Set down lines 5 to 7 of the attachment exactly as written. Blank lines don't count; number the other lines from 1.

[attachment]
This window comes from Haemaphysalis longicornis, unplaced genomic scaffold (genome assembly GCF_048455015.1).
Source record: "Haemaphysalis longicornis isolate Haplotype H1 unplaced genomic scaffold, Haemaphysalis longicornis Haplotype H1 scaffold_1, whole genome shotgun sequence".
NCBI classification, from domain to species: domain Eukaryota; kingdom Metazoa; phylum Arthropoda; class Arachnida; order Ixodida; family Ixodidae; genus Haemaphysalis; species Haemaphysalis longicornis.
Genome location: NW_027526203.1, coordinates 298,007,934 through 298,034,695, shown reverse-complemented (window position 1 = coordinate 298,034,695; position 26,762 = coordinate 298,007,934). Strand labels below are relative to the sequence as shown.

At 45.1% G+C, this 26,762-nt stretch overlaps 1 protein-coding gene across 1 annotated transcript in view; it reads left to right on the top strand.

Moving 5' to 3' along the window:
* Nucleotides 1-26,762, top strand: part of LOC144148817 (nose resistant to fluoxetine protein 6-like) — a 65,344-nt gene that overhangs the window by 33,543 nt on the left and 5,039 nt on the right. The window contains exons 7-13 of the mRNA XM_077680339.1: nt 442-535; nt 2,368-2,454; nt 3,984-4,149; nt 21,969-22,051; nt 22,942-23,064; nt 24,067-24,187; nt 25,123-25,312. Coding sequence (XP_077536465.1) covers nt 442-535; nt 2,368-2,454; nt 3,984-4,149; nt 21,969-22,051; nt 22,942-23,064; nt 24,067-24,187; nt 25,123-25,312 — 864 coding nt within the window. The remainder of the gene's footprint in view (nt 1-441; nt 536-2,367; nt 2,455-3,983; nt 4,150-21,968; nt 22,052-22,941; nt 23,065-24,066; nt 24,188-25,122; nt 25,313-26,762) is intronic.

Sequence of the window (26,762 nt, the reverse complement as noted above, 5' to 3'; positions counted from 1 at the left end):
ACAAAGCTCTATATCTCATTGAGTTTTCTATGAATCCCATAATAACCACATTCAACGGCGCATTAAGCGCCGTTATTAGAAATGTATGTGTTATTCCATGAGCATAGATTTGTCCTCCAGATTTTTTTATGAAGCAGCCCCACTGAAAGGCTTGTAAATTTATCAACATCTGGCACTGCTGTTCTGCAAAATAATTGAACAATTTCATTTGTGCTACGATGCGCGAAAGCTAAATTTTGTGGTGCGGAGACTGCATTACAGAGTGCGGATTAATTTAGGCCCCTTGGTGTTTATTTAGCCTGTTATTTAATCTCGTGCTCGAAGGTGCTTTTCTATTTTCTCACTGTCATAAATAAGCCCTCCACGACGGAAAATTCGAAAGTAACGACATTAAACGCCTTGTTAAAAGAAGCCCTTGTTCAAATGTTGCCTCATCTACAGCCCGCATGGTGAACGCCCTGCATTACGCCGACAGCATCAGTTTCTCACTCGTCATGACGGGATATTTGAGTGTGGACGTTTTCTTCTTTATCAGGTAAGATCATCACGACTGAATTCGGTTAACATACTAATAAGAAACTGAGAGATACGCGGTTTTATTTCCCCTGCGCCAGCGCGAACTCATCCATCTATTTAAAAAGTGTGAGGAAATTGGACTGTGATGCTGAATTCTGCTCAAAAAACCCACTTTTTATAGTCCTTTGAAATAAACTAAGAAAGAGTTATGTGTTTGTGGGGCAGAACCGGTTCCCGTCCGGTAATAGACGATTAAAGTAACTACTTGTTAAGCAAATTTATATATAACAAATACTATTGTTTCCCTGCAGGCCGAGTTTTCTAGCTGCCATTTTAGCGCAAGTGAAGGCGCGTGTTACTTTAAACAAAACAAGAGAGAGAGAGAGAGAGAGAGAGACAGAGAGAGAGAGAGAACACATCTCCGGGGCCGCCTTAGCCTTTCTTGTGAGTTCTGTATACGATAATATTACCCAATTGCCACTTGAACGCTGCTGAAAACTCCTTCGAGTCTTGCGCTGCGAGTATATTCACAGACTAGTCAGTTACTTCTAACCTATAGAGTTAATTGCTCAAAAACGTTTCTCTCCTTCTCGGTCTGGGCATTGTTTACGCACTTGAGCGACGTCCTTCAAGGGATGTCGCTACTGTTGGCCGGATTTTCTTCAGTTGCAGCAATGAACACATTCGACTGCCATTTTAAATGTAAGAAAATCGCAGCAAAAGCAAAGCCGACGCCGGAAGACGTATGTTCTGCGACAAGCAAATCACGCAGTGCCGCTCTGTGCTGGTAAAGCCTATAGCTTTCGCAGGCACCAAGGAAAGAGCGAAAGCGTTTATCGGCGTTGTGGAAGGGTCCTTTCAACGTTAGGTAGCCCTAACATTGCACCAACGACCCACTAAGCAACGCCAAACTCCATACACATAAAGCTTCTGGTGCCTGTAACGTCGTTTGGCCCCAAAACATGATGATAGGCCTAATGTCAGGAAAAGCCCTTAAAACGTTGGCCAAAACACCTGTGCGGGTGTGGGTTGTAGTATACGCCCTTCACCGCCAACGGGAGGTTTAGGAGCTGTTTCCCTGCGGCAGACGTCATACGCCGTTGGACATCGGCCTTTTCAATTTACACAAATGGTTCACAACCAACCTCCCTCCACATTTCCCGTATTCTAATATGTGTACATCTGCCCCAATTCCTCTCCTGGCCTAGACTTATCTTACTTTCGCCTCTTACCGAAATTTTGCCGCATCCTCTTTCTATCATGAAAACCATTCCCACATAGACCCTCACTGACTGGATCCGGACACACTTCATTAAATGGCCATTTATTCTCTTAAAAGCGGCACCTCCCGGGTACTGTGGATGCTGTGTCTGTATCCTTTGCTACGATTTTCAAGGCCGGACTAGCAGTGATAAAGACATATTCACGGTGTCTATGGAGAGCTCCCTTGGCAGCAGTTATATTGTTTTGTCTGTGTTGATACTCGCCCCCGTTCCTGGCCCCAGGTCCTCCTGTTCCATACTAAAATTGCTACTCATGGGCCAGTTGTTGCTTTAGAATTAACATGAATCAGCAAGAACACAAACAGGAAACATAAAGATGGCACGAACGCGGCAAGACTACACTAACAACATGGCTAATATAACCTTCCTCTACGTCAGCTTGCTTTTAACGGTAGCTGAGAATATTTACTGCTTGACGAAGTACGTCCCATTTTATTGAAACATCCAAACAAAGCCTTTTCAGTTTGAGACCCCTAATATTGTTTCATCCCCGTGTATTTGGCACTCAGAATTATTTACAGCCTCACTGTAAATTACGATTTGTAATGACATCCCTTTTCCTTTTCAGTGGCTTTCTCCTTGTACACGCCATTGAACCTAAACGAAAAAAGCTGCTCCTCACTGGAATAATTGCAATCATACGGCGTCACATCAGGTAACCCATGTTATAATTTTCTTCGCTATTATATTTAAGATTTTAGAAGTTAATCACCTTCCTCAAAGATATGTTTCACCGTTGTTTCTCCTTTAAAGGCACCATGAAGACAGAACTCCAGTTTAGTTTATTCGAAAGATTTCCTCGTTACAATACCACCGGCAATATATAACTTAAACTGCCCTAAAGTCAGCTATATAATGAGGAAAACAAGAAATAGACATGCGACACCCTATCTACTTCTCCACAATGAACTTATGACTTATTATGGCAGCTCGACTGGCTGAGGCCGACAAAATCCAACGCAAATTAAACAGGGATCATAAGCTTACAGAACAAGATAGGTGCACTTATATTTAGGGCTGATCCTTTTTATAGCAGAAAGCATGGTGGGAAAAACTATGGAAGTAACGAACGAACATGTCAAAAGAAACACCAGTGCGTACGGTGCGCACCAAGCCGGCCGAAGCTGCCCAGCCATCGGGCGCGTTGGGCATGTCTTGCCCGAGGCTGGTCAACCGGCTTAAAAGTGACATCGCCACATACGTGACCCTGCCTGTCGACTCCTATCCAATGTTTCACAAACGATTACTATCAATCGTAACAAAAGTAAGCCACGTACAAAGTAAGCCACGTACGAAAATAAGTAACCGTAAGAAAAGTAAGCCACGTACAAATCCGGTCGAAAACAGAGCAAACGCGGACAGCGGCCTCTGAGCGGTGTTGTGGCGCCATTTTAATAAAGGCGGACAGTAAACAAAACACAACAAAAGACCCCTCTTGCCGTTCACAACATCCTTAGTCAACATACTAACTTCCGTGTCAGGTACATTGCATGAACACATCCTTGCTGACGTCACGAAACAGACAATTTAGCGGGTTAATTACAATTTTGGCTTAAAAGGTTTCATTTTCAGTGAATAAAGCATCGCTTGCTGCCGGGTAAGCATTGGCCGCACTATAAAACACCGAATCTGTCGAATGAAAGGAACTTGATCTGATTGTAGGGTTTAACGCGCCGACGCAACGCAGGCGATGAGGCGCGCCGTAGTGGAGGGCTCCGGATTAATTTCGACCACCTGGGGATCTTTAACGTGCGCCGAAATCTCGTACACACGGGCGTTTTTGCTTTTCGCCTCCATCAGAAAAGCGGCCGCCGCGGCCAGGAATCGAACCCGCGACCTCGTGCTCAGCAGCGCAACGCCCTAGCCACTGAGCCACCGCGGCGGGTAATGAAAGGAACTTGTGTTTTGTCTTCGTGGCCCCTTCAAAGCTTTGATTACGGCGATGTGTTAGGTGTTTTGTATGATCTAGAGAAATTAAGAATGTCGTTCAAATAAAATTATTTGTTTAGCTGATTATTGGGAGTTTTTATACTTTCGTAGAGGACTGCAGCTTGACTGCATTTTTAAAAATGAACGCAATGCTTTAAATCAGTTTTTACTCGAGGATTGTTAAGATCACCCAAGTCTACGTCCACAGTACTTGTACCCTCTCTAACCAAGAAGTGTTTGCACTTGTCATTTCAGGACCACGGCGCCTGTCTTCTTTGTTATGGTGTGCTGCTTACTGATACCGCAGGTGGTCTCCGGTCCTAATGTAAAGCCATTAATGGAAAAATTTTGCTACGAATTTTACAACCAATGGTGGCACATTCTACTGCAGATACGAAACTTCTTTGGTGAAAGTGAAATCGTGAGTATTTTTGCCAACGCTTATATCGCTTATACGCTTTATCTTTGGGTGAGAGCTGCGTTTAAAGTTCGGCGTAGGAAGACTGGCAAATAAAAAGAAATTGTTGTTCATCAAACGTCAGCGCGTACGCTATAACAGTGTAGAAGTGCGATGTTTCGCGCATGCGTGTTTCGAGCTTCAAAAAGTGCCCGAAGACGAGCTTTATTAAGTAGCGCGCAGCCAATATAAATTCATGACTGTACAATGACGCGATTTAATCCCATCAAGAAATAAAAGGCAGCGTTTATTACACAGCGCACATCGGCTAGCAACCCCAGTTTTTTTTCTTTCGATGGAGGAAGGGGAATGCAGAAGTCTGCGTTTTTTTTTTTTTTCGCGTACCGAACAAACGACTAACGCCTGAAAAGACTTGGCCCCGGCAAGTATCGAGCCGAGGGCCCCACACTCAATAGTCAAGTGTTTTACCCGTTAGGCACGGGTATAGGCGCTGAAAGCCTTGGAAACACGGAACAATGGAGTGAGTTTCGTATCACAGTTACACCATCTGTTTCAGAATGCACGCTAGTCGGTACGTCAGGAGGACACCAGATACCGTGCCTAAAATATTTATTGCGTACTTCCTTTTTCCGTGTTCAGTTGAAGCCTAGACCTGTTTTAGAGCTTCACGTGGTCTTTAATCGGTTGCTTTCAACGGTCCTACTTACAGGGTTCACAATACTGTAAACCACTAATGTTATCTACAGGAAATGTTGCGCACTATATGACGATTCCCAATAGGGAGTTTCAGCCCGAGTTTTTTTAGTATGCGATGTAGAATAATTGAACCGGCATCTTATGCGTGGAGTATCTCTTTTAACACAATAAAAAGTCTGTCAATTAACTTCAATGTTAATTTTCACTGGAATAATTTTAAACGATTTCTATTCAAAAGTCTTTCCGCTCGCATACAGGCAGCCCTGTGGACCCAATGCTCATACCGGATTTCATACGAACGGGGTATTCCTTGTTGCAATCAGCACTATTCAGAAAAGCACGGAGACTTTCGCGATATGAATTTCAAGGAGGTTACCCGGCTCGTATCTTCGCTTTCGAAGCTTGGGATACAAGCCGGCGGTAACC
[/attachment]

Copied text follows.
At 45.1% G+C, this 26,762-nt stretch overlaps 1 protein-coding gene across 1 annotated transcript in view; it reads left to right on the top strand.

Moving 5' to 3' along the window:
* Nucleotides 1-26,762, top strand: part of LOC144148817 (nose resistant to fluoxetine protein 6-like) — a 65,344-nt gene that overhangs the window by 33,543 nt on the left and 5,039 nt on the right. The window contains exons 7-13 of the mRNA XM_077680339.1: nt 442-535; nt 2,368-2,454; nt 3,984-4,149; nt 21,969-22,051; nt 22,942-23,064; nt 24,067-24,187; nt 25,123-25,312. Coding sequence (XP_077536465.1) covers nt 442-535; nt 2,368-2,454; nt 3,984-4,149; nt 21,969-22,051; nt 22,942-23,064; nt 24,067-24,187; nt 25,123-25,312 — 864 coding nt within the window. The remainder of the gene's footprint in view (nt 1-441; nt 536-2,367; nt 2,455-3,983; nt 4,150-21,968; nt 22,052-22,941; nt 23,065-24,066; nt 24,188-25,122; nt 25,313-26,762) is intronic.